Drink from 2017 to 2027

Additional Information:

Varietal:

Sangiovese

- The most widely planted grape in Italy is Sangiovese, a high-acid grape with moderate to high tannins, apparent earthiness and subtle fruit. It is thought to have originated in Tuscany and its name, which translates to "blood of Jove," leads historians to believe it may date all the way back to the Etruscan period, though historical mentions only go as far back as the early 1700s. Though planted all over modern Italy, the most significant wines made from Sangiovese still come from Tuscany: Chianti and Brunello di Montalcino. Sangiovese must make up 75% of a blend from the Chianti DOCG t be labeled as such, traditionally allowing for Canaiolo, Trebbiano and Malvasia for the remainder, though more recently small proportions of Cabernet Sauvignon or Merlot have been allowed. In Brunello di Montalcino the wine must be made entirely of Sangiovese. Prugnolo is Montepulciano's name for Sangiovese, and it is used there for the Vino Nobile di Montepulciano wines. In the DOC of Carmignano Sangiovese can be blended with 20% Cabernet Sauvignon. There are also Super Tuscans, IGT wines that blend Sangiovese with large proportions of Cabernet or Merlot. Elsewhere in Italy it is a workhorse grape, though it does find some success (though not the longevity) in the Montefalco and Torgiano wines of Umbria as well as the foundation of Rosso Piceno and a significant element of Rosso Conero from the Marches. Like Nebbiolo, Sangiovese has struggled to find footing outside of Italy, though in recent years California wineries have been having better fortune with grape plantings in the Sierra Foothills/El Dorado County, as well as Sonoma County and the Central Coast.
Country:

Italy

- Once named Enotria for its abundant vineyards, Italy (thanks to the ancient Greeks and Romans) has had an enormous impact on the wine world. From the shores of Italy, the Romans brought grapes and their winemaking techniques to North Africa, Spain and Portugal, Germany, France, the Danube Valley, the Middle East and even England. Modern Italy, which didn't actually exist as a country until the 1870s, once produced mainly simple, everyday wine. It wasn't until the 1970s that Italy began the change toward quality. The 1980s showed incredible efforts and a lot of experimentation. The 1990s marked the real jump in consistent quality, including excellence in many Region that had been indistinct for ages. The entire Italian peninsula is seeing a winemaking revolution and is now one of the most exciting wine Region in the world.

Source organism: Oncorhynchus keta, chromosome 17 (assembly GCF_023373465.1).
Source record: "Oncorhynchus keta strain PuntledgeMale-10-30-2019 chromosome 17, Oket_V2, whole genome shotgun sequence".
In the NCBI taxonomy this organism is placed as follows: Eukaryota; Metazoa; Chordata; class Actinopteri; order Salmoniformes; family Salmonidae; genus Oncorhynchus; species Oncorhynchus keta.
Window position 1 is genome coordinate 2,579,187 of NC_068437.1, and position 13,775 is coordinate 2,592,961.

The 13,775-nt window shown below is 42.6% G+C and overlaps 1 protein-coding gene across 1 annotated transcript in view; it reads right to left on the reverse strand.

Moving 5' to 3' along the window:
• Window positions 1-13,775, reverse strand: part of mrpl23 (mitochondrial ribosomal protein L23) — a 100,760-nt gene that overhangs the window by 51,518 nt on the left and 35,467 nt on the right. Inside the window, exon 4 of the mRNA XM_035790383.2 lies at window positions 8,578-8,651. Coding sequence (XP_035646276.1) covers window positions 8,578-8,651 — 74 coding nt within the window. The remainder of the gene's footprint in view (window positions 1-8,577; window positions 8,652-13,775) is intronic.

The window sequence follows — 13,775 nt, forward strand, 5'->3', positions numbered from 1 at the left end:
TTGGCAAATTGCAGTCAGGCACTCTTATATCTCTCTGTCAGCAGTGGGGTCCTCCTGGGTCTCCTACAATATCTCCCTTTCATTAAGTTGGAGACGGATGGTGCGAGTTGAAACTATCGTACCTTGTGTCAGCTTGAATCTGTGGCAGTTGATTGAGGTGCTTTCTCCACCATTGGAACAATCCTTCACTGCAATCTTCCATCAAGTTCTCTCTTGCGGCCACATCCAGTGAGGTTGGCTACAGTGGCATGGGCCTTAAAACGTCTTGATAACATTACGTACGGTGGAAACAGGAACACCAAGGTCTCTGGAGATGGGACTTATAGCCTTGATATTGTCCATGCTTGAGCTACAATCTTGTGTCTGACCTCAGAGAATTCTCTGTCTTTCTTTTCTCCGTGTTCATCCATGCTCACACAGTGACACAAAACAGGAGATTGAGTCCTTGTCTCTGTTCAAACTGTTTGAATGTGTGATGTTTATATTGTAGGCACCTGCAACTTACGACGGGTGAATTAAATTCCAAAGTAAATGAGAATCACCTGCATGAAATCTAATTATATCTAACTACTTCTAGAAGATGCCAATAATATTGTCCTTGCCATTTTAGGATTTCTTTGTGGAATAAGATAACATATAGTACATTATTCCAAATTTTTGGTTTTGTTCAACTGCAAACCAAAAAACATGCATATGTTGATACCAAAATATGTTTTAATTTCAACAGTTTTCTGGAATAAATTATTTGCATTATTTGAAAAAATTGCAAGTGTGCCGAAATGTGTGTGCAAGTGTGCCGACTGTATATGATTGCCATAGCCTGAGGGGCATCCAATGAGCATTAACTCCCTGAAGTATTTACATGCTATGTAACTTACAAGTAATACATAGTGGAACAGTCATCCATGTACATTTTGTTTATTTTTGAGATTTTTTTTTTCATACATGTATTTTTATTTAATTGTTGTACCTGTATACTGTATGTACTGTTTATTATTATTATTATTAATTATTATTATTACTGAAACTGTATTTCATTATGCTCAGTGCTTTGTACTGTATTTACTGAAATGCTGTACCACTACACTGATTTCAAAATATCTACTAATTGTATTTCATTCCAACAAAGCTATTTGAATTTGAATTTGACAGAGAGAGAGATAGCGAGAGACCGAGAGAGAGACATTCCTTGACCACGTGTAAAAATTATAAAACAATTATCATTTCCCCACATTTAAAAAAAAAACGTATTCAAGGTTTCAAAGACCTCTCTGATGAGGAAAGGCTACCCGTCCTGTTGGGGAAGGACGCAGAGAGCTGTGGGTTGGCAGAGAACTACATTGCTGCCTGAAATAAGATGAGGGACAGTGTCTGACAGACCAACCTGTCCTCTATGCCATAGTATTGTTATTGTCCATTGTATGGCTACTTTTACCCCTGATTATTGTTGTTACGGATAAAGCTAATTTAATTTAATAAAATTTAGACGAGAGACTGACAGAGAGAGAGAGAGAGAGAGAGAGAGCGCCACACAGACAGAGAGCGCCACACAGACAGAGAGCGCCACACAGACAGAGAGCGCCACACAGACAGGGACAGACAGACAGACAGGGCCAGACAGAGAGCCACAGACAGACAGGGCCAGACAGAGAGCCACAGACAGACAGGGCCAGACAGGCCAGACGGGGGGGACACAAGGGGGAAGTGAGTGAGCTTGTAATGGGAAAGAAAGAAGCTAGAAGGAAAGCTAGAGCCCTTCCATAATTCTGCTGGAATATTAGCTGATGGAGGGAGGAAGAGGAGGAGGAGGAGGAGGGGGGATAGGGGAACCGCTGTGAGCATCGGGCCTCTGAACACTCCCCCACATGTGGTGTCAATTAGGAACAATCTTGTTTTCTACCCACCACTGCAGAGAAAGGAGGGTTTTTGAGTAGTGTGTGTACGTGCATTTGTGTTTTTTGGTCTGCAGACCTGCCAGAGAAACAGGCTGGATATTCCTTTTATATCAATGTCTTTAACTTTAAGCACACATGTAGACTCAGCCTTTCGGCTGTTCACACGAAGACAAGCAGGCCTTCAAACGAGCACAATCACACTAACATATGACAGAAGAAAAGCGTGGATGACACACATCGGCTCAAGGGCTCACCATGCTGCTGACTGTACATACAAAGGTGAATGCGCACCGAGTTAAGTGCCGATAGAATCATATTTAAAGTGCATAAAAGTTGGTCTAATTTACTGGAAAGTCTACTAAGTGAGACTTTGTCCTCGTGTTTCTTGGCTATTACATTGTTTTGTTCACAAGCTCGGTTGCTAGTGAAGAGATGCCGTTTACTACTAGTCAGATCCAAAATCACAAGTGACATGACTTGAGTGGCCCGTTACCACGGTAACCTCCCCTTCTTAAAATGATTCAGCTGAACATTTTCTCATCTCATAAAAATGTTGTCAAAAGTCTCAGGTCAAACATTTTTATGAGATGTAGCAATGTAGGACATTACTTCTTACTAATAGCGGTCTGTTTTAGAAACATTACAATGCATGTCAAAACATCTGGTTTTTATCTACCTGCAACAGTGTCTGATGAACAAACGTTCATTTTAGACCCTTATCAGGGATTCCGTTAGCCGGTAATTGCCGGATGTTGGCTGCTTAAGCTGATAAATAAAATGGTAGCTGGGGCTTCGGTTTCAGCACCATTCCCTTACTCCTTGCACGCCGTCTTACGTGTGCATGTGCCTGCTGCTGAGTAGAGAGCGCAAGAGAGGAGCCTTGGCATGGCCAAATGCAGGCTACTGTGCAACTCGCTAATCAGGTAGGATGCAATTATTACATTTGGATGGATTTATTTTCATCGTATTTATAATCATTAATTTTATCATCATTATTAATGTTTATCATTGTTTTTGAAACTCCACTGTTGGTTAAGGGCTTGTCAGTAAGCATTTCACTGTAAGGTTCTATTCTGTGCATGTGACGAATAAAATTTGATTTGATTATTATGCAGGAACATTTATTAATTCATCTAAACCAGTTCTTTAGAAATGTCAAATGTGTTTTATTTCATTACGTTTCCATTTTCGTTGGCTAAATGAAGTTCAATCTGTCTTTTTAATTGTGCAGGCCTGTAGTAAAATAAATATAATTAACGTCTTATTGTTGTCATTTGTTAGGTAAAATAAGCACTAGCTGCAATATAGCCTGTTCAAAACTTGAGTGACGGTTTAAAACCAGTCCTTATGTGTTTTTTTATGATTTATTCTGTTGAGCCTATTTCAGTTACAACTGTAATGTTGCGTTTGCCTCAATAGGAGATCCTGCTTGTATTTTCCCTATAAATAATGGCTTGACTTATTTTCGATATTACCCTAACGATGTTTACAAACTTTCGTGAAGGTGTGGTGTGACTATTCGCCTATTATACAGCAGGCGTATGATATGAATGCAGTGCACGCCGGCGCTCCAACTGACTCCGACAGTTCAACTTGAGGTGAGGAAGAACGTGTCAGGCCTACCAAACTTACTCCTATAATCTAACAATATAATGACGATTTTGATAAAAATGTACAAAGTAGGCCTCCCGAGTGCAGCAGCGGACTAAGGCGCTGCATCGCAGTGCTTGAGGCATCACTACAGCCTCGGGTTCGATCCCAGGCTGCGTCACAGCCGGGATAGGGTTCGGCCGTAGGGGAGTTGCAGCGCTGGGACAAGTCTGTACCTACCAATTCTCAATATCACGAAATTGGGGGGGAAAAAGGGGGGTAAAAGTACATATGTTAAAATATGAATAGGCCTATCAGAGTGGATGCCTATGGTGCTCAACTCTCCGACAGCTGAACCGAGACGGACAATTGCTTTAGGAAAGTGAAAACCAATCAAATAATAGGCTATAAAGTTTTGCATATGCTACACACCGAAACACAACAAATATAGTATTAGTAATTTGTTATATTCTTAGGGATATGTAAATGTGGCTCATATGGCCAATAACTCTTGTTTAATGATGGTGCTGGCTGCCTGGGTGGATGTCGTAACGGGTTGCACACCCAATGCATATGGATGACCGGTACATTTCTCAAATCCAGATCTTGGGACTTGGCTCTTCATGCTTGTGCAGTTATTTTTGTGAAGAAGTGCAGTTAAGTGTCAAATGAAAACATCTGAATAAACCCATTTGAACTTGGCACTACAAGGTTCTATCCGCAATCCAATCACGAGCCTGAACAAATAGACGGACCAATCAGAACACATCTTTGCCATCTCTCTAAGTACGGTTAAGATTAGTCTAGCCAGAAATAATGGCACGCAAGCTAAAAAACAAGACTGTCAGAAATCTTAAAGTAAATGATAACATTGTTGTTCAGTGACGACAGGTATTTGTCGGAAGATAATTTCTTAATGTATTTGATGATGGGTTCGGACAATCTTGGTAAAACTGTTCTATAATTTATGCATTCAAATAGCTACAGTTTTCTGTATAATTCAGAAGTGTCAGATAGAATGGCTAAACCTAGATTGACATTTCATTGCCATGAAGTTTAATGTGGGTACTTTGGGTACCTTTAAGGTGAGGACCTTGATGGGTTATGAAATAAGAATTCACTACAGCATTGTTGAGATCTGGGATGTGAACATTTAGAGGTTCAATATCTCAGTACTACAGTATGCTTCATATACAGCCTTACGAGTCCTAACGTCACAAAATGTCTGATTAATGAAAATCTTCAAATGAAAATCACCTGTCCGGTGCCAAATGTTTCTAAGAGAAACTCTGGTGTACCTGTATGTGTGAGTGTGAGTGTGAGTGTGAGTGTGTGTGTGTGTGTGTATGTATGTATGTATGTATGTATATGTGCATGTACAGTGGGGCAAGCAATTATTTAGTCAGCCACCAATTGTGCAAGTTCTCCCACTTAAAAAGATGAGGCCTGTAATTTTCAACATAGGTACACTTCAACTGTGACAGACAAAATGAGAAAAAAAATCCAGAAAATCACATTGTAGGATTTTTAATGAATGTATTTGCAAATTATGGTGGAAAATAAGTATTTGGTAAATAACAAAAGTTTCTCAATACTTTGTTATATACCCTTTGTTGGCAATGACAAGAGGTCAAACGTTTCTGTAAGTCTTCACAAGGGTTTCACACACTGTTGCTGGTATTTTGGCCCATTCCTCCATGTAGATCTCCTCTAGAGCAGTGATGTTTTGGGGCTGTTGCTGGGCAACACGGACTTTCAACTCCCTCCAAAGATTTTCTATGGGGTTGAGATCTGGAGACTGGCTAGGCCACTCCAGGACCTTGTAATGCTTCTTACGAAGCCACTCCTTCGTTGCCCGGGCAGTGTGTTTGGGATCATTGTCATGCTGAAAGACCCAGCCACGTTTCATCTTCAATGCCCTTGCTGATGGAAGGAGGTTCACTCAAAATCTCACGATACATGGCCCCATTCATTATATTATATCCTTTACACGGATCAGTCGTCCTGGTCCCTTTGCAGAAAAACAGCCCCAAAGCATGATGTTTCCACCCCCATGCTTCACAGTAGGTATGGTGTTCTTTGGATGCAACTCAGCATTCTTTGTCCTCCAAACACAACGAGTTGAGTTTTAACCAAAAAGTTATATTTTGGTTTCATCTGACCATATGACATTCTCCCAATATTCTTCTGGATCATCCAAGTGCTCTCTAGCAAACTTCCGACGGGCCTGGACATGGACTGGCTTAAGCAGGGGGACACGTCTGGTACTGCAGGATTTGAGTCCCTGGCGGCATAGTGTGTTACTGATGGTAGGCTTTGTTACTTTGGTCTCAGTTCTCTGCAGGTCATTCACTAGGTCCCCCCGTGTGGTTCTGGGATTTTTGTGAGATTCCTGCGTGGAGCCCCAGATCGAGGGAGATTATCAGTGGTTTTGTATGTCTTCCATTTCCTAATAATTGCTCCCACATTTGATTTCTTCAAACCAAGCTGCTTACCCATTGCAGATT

Sub-Region:

Tuscany

Specific Appellation:

Brunello di Montalcino

- Made from 100% Sangiovese grapes from a specific clone called "Brunello" in the town of Montalcino. Situated in the southwestern part of Tuscany the town of Montalcino sits on a ridge about 400 feet above the Eastern plain. This ridge divides the region into three diverse growing areas. The northeastern part produces wines with brighter fruit, more cherry and high tone notes and somewhat leaner body. The southeastern portion often referred to, as the "Golden Triangle" is the home of Biondi Santi, the family who invented Brunello and championed its production for half a century before anyone else. This region produces wines with rich body, deep ripe cherry to plum fruit with lots of earth and spice. The third portion is the southwesterly facing slope which is the warmest (hence the ripest grapes), consistently producing wines with more breadth and richness. At the turn of this century, there were more than 150 growers who produce the 233,000 cases annually from the 2863 acres inscribed to Brunello.